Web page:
For those who are not familiar with Henry George, I like to call him a pre-Marxist Marxist.

Magic Money Trees

With talk of Universal Basic Income appearing to gain steam these days, one of the main objections is the sheer cost of the program. But one advocate of UBI claims to have the answer, and it lies in marrying UBI with its obvious philosophical twin: Modern Monetary Theory. In doing so, he manages to lay bare the utter nihilism behind both theories.

Okay, so you want to start your own country and create your own currency? Congratulations! What’s step one? …. Step one therefore is to create money out of nothing. Choose whatever you want. Want to use shells? Okay. Want to carve notches on rocks or sticks? Okay. Want to use dollar bills? Okay. Want to use ones and zeroes? Okay. Whatever you do, get that stuff to your people. After your people have money, tax some of it back. Don’t tax all of it back. That would leave nothing for them to use on goods and services in the private sector. Tax some percentage of it back. Congrats! You just ran a “deficit”, began your “national debt”, and gave your money value by requiring that people pay their taxes in your currency.

Losses For The Masses

Maybe central planning didn’t work at this time, but trust us, it will work at some point in the future. The question remains, why do we even have such a bank in the first place?

The head of the Canada Infrastructure Bank defended $900,000 spent on a now-cancelled power line project, arguing the project will ultimately get built and the due diligence the bank did was entirely reasonable.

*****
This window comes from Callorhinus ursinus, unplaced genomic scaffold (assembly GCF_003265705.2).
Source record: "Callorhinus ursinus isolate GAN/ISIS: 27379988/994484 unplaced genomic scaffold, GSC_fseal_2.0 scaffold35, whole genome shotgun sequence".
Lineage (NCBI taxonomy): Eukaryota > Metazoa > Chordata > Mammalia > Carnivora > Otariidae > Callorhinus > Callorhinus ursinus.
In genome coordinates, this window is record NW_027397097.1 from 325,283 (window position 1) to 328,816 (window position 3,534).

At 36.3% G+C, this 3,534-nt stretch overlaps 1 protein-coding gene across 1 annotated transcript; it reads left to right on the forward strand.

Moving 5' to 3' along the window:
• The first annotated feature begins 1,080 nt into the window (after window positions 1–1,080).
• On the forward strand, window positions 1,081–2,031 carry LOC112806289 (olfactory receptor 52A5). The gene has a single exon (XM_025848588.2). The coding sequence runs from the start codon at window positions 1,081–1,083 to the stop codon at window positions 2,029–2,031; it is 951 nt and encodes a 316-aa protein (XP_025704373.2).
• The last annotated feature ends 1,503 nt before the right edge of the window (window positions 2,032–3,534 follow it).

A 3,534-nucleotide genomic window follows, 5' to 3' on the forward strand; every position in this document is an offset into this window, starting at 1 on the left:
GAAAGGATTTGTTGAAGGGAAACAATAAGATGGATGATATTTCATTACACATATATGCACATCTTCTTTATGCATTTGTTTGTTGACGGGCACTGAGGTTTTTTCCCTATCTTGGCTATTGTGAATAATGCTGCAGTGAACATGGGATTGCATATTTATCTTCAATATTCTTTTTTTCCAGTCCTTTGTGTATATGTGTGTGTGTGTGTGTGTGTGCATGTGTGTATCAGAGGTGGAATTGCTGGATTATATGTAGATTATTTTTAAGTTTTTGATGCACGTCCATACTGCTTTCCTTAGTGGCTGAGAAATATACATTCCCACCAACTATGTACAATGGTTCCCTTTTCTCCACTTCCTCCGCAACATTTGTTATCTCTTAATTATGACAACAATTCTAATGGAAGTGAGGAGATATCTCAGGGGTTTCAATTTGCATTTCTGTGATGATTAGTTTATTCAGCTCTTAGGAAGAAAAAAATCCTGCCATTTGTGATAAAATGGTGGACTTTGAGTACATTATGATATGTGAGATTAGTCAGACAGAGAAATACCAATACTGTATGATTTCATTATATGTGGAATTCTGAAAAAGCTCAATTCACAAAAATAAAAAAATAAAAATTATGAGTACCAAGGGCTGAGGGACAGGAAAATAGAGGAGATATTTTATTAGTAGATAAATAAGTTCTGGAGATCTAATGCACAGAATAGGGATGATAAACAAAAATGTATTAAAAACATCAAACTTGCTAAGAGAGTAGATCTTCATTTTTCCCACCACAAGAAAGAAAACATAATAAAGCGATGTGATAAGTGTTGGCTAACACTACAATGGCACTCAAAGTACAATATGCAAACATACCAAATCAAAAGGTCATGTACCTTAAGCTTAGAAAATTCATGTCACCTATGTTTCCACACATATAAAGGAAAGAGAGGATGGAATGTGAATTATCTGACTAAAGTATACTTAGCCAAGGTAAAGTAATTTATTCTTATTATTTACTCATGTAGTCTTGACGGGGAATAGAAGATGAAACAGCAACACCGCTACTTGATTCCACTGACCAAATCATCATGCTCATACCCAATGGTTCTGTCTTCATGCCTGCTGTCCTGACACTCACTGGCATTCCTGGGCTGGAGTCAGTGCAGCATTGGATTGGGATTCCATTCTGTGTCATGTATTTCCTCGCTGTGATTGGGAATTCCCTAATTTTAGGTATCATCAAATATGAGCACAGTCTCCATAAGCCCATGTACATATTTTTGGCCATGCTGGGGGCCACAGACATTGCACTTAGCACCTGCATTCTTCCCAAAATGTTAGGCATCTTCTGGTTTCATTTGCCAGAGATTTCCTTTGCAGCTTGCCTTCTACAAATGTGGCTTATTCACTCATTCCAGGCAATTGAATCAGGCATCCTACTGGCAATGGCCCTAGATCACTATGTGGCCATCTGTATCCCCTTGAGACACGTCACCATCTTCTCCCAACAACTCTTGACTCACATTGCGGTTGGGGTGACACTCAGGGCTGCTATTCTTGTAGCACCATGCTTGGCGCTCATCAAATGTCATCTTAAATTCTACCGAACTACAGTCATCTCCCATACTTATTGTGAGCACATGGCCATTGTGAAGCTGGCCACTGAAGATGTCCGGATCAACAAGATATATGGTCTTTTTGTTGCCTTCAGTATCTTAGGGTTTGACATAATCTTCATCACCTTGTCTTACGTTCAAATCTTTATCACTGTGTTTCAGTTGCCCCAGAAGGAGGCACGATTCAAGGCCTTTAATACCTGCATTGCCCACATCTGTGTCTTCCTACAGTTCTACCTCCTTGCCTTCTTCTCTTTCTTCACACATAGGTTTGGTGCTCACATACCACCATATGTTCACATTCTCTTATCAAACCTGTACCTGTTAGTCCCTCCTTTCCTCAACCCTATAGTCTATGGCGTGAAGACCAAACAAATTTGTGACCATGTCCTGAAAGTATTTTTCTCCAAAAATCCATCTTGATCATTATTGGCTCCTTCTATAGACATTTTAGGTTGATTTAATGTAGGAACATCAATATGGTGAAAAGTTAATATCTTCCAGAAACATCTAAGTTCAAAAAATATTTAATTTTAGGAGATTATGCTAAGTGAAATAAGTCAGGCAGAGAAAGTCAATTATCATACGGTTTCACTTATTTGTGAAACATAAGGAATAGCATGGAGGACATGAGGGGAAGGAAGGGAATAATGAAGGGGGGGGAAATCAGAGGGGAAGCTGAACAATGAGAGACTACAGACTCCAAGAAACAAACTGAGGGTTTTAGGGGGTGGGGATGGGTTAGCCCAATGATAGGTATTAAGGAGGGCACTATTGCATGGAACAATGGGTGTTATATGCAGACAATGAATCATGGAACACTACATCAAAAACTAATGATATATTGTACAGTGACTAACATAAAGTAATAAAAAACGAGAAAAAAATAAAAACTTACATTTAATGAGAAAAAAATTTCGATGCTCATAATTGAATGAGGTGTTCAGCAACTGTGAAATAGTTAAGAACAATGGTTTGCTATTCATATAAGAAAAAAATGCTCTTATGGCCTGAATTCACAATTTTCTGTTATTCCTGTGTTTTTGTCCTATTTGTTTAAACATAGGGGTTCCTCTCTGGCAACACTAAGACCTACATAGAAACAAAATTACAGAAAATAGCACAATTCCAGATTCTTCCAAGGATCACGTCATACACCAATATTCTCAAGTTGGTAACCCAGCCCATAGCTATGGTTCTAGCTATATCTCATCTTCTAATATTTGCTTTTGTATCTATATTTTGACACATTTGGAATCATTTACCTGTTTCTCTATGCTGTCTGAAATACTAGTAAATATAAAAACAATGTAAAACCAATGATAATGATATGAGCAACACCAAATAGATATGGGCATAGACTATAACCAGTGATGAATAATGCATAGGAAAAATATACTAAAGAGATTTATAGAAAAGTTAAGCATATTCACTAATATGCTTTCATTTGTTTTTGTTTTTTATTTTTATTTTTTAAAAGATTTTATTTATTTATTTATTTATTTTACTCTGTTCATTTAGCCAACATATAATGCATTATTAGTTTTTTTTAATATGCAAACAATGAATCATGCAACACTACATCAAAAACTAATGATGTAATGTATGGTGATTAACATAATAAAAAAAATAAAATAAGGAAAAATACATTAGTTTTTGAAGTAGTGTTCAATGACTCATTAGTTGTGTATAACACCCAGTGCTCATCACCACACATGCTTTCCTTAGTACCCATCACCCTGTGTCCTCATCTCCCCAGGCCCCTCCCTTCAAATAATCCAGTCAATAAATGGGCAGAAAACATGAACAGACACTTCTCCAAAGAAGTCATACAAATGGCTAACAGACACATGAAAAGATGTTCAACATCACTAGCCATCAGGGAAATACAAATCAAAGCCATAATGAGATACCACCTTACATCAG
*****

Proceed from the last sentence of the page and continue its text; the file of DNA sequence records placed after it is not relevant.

The bank agreed in 2021 to offer a $655-million loan to the project and spent $900,000 on due diligence involving lawyers and outside experts. The project has since been suspended and the original owner sold its interest to another company. The loan did not go through, but the $900,000 had already been spent.

Pharma Pressure?

Suneel Dhand is a British physician who has been openly critical of pandemic policy in many a YouTube video and now focuses his critical eye on another common medical issue: blood pressure.

“I believe it’s absolutely ludicrous that we would have this one size fits all approach to blood pressure [of ] 120 over 80.”

“Every passing year the guidance from the medical establishment gets more and more aggressive and on many levels this is a complete money grab…”


Taxing Measures

Boston is certainly not the first city to hit the wall of declining commercial property values, and it won’t be the last. The cheering was widespread when everyone worked from home during the pandemic, but now that many of those jobs have disappeared and downtowns are filling up with the homeless, there’s simply not enough commercial tenants left to fill the gap.

A recent report by the Boston Policy Institute found the city may lose $1.4 billion in tax revenue over the next five years due to empty office spaces. Boston could also face a recurring shortfall of about $500 million each year after that first half-decade, the report found.

In a sane world, the solution would be to cut spending and align it with revenue. But in the insane Keynesian universe, the “solution” is to tax the remaining commercial property owners even harder than they already are. I can’t imagine any negative consequences arising from that, can you?

The measure would give the city the flexibility to temporarily shift more of the property tax levy onto commercial and industrial property owners. If approved, new tax rates would only go into effect if commercial valuations come in low as expected, Wu said.

Odd Behaviour

Manitoba’s NDP government is doing something that’s seemingly out of character: they’ve slashed a spending item by 50%. The opposition Tories are critical of that move, but for the wrong reasons. If they were real conservatives, they would demand to know why the government stopped at a 50% cut.

The provincial government has set funding for park-related capital investments at $6.8 million in its first budget, delivered Tuesday. That’s down from about $12.7 million last year, when the PCs were in power.